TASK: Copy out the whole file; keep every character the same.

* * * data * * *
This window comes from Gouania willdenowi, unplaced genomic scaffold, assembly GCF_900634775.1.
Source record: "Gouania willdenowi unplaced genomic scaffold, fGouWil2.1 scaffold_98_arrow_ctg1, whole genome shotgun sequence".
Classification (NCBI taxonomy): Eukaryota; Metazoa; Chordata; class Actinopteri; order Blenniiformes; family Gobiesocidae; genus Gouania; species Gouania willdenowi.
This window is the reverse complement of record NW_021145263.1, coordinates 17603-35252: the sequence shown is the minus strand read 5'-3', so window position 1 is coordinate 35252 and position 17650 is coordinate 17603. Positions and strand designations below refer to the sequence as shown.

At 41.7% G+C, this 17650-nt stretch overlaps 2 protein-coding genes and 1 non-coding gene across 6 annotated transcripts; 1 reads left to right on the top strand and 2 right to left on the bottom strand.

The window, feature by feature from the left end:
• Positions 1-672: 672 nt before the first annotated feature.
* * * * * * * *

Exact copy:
This window comes from Gouania willdenowi, unplaced genomic scaffold, assembly GCF_900634775.1.
Source record: "Gouania willdenowi unplaced genomic scaffold, fGouWil2.1 scaffold_98_arrow_ctg1, whole genome shotgun sequence".
Classification (NCBI taxonomy): Eukaryota; Metazoa; Chordata; class Actinopteri; order Blenniiformes; family Gobiesocidae; genus Gouania; species Gouania willdenowi.
This window is the reverse complement of record NW_021145263.1, coordinates 17603-35252: the sequence shown is the minus strand read 5'-3', so window position 1 is coordinate 35252 and position 17650 is coordinate 17603. Positions and strand designations below refer to the sequence as shown.

At 41.7% G+C, this 17650-nt stretch overlaps 2 protein-coding genes and 1 non-coding gene across 6 annotated transcripts; 1 reads left to right on the top strand and 2 right to left on the bottom strand.

The window, feature by feature from the left end:
• Positions 1-672: 672 nt before the first annotated feature.